The Press in a Mess

Attempts by the US and French governments to buy favourable coverage in British newspapers proved a costly failure.

James Buchanan (detail), illustration by Charles Child, 1933 © Bridgeman Images.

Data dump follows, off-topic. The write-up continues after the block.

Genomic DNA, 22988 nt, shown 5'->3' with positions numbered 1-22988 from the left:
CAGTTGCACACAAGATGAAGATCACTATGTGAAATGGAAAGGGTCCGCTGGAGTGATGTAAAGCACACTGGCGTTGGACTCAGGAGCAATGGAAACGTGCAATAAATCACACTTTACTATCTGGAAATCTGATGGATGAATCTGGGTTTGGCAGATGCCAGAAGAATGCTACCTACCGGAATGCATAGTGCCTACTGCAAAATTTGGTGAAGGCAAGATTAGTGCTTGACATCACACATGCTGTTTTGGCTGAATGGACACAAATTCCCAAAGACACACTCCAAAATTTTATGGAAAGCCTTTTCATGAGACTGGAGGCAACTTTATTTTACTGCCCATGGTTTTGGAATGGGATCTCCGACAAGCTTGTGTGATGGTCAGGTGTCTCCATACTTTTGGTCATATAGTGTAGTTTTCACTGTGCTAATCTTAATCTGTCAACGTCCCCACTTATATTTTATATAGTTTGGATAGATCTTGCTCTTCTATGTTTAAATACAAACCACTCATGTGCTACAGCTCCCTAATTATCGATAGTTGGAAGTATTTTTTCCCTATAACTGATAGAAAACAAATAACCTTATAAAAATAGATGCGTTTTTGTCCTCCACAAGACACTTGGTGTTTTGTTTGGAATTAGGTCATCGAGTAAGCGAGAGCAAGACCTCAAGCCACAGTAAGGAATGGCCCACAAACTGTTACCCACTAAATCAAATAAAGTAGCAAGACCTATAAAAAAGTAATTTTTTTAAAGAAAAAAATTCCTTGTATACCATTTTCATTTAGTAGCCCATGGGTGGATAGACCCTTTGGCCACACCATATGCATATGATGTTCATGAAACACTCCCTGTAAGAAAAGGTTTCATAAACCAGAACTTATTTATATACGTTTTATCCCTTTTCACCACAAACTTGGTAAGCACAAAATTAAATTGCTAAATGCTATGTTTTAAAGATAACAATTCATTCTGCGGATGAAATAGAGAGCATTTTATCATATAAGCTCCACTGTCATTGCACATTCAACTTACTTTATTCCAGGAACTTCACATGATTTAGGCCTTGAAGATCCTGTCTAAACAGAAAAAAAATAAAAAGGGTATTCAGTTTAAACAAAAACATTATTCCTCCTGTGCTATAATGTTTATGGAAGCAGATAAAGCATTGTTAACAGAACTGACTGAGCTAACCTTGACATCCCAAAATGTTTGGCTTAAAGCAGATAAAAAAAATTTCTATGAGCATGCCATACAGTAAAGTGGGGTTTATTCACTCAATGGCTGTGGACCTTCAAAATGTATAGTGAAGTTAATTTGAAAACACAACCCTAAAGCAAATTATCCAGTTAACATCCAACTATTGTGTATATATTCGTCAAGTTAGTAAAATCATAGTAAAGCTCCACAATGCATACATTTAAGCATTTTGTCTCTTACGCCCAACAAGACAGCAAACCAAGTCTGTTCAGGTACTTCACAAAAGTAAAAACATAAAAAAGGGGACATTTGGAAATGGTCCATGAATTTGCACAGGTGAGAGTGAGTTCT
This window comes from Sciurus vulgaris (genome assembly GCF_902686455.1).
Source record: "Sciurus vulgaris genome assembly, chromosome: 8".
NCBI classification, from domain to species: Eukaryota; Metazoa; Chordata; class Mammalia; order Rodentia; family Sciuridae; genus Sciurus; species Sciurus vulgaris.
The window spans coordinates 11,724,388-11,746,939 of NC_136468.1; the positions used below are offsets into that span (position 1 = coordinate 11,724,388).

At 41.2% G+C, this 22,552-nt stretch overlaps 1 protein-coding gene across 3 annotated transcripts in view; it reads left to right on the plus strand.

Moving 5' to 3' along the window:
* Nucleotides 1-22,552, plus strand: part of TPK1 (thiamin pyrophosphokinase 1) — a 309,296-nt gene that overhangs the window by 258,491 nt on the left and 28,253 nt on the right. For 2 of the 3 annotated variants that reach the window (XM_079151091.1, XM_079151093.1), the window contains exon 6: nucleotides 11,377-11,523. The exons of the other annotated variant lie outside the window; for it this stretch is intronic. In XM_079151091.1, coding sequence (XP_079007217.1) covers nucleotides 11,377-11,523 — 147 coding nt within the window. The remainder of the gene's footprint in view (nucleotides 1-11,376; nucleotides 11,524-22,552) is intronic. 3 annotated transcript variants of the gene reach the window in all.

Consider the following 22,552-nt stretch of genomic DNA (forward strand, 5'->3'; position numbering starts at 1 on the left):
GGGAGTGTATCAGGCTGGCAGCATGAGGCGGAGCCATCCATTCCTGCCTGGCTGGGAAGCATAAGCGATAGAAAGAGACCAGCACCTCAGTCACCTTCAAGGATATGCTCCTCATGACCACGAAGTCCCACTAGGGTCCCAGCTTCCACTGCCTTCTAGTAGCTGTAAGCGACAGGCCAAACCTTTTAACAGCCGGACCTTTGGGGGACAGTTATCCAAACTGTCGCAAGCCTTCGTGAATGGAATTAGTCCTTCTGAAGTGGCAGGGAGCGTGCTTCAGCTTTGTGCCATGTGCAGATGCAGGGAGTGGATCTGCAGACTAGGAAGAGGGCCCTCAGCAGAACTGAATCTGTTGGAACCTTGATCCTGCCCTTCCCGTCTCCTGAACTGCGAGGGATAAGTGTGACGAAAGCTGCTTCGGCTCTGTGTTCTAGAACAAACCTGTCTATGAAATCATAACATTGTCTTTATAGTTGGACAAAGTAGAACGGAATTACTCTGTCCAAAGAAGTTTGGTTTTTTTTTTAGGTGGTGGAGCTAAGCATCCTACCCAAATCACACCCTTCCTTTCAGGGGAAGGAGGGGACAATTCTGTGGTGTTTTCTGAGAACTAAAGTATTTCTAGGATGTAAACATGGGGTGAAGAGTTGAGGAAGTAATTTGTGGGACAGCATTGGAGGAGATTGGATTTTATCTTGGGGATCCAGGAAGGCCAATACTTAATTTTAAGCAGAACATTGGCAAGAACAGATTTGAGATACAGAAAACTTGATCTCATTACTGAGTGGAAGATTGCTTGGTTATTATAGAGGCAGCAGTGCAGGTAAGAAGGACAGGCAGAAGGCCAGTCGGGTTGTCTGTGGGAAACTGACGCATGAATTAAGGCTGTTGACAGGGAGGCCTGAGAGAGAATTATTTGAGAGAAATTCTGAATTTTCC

The history of the British press is a tortuous mess, bedevilled by the twin dangers of proprietorial interference and insolvency. A bizarre example can be reconstructed from deep within the annals of the Spectator, 10,000 issues old this month. During a whirlwind two years (1859-60), it somehow reversed its first 30 years of reform-focused campaigning by becoming the secret organ of an overseas government.

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